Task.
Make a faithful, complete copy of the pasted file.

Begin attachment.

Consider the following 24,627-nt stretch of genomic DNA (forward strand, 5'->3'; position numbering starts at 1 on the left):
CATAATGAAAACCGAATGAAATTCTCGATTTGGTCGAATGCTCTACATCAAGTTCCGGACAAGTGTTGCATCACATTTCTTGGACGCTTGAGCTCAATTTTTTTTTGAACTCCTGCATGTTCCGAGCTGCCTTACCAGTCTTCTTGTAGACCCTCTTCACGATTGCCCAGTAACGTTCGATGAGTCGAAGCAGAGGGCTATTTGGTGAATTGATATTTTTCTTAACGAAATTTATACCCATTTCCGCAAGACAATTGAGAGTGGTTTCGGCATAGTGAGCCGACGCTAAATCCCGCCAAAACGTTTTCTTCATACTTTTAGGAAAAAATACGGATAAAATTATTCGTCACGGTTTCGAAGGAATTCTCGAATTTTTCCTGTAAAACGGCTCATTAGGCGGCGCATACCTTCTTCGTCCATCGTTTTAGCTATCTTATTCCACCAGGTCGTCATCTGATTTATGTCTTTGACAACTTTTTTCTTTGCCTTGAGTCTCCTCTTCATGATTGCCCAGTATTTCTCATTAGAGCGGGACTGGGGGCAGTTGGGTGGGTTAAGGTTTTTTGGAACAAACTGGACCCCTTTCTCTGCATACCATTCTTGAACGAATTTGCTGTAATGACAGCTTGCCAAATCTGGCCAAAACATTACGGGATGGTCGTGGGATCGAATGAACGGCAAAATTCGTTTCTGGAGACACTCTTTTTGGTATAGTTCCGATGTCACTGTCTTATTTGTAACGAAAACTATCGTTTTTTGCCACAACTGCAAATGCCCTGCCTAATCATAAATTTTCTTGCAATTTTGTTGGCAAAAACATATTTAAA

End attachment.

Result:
Consider the following 24,627-nt stretch of genomic DNA (forward strand, 5'->3'; position numbering starts at 1 on the left):
CATAATGAAAACCGAATGAAATTCTCGATTTGGTCGAATGCTCTACATCAAGTTCCGGACAAGTGTTGCATCACATTTCTTGGACGCTTGAGCTCAATTTTTTTTTGAACTCCTGCATGTTCCGAGCTGCCTTACCAGTCTTCTTGTAGACCCTCTTCACGATTGCCCAGTAACGTTCGATGAGTCGAAGCAGAGGGCTATTTGGTGAATTGATATTTTTCTTAACGAAATTTATACCCATTTCCGCAAGACAATTGAGAGTGGTTTCGGCATAGTGAGCCGACGCTAAATCCCGCCAAAACGTTTTCTTCATACTTTTAGGAAAAAATACGGATAAAATTATTCGTCACGGTTTCGAAGGAATTCTCGAATTTTTCCTGTAAAACGGCTCATTAGGCGGCGCATACCTTCTTCGTCCATCGTTTTAGCTATCTTATTCCACCAGGTCGTCATCTGATTTATGTCTTTGACAACTTTTTTCTTTGCCTTGAGTCTCCTCTTCATGATTGCCCAGTATTTCTCATTAGAGCGGGACTGGGGGCAGTTGGGTGGGTTAAGGTTTTTTGGAACAAACTGGACCCCTTTCTCTGCATACCATTCTTGAACGAATTTGCTGTAATGACAGCTTGCCAAATCTGGCCAAAACATTACGGGATGGTCGTGGGATCGAATGAACGGCAAAATTCGTTTCTGGAGACACTCTTTTTGGTATAGTTCCGATGTCACTGTCTTATTTGTAACGAAAACTATCGTTTTTTGCCACAACTGCAAATGCCCTGCCTAATCATAAATTTTCTTGCAATTTTGTTGGCAAAAACATATTTAAA